Iran, India can counter US' illegal sanctions, bullying, says Zarif
Iranian Foreign Minister Mohammad Javad Zarif has lauded ties, especially economic relations, with India, expressing confidence that Tehran and New Delhi will counter the US’ “illegal” measures, sanctions and bullying.
“Relations with India have always been important. India is an important neighbor,” Zarif said in an interview with NDTV in New Delhi on Wednesday, adding that Iran and India had “common security concerns” as well as regional concerns regarding the situation in Afghanistan and the Persian Gulf region.
Zarif also expressed assurances that Iran and India would find ways to circumvent US’ illegal measures and bullying.
In the wake of US withdrawal from the JCPOA in May 2018 and the subsequent re-imposition of Washington’s sanctions on Iran, the European Union has been seeking to facilitate non-dollar trade with Tehran through a mechanism called the special purpose vehicle (SPV).
So far, the Europeans have failed twice to fulfill their promises to get the system up and running in order to persuade Iran to remain in the JCPOA after the US abandoned it.
Iran has been critical of the EU for failing to set up the payment mechanism, warning that the bloc should account for the "consequences" of the delay.
Elsewhere in his remarks, the top Iranian diplomat said foreign military presence, including that of the US, has never contributed to stability and security of the region but brought about extremism and terrorism.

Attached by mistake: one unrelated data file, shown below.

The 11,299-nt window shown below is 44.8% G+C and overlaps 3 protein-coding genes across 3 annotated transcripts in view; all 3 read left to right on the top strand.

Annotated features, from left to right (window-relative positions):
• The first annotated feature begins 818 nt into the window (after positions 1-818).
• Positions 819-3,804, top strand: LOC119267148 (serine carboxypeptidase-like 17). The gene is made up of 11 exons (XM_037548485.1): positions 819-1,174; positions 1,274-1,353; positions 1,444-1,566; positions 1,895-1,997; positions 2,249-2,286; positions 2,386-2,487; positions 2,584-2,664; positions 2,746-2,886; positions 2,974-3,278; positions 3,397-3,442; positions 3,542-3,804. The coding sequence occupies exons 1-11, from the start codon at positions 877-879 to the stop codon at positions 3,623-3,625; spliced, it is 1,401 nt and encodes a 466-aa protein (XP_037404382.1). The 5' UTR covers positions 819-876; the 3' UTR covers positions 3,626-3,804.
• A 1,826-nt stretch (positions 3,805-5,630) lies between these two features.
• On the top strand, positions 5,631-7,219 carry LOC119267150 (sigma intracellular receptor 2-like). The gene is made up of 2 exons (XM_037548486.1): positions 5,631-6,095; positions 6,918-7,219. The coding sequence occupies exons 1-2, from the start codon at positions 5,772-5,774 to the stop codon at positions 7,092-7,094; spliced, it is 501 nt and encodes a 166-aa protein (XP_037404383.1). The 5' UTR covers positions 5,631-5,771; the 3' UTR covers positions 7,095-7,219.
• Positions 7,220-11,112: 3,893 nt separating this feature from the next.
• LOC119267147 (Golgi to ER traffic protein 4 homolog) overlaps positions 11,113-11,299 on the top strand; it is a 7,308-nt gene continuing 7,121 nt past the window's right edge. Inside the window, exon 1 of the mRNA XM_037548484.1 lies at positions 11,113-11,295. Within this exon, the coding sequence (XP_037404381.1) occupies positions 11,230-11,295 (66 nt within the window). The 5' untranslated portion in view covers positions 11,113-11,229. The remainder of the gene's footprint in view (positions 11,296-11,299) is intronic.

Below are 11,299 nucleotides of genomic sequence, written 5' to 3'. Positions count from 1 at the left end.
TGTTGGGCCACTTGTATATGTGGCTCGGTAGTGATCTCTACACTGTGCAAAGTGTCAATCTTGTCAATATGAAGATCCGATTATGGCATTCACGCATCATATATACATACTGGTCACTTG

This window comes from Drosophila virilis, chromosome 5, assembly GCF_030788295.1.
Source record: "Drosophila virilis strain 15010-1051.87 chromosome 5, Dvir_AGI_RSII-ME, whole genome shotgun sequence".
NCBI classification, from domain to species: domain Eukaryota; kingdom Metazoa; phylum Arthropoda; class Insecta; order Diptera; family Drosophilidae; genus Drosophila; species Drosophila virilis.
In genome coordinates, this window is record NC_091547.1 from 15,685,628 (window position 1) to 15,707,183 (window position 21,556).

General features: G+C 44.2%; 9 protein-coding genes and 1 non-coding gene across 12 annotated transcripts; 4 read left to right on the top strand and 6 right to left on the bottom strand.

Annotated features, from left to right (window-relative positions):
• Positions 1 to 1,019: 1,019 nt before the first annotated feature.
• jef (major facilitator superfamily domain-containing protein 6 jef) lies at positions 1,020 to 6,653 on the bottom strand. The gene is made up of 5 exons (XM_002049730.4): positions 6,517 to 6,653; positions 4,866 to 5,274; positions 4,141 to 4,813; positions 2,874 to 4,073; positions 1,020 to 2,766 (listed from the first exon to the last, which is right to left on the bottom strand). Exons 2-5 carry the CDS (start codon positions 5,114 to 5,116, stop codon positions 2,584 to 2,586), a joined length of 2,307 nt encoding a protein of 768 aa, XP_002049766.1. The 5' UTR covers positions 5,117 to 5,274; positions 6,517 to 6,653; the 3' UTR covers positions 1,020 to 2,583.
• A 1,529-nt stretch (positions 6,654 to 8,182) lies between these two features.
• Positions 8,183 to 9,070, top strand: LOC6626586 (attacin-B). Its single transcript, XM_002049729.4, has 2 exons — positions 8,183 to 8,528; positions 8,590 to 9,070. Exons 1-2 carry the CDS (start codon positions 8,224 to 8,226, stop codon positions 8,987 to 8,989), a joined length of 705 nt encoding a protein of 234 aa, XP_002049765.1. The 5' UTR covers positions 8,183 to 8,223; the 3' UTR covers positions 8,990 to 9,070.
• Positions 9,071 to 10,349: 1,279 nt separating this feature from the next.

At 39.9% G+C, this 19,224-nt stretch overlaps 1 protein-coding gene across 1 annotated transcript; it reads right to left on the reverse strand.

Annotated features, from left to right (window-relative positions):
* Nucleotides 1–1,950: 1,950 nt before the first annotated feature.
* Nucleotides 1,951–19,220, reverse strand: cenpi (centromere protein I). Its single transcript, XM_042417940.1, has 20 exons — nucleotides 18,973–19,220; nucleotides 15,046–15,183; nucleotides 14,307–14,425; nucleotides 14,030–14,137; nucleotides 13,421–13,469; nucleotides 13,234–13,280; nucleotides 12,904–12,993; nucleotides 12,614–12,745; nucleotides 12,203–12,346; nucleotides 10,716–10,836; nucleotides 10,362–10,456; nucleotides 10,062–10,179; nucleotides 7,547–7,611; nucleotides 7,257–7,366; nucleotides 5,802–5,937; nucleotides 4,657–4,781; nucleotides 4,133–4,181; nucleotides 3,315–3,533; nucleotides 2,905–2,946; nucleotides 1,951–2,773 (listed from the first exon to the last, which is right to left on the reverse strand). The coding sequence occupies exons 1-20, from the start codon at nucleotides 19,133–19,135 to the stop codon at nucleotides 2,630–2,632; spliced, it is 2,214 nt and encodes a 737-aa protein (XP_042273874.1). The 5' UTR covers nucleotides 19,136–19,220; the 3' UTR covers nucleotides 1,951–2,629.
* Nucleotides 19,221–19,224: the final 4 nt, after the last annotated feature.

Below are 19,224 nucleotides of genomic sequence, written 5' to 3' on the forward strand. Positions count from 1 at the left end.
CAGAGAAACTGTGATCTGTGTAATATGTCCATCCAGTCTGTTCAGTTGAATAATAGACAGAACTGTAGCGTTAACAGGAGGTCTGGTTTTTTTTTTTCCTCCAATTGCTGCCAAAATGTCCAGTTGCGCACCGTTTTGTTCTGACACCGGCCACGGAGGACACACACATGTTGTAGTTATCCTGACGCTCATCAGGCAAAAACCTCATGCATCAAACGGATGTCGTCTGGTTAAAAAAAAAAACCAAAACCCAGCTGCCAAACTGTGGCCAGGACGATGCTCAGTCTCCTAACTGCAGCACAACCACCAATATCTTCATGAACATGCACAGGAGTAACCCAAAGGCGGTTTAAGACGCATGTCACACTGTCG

He said that Iran and India shared the same objective in Afghanistan, and that is an Afghanistan that “has an inclusive government, where every segment of the society is able to interact and be a part of the governance.”
Zarif also said that it would “impossible to have a future in Afghanistan without any role for the Taliban,” but added, “We also believe that the Taliban should not have a dominant role in Afghanistan.”
“An Afghanistan dominated by the Taliban would not be in the interest of the region,” he said, adding,” I believe that’s almost a consensus.”
He also said that it was for the Afghans to decide for the future of their country and stressed that all players in the region and outside the region should “facilitate [a peace process] not dictate their wishes and desires.”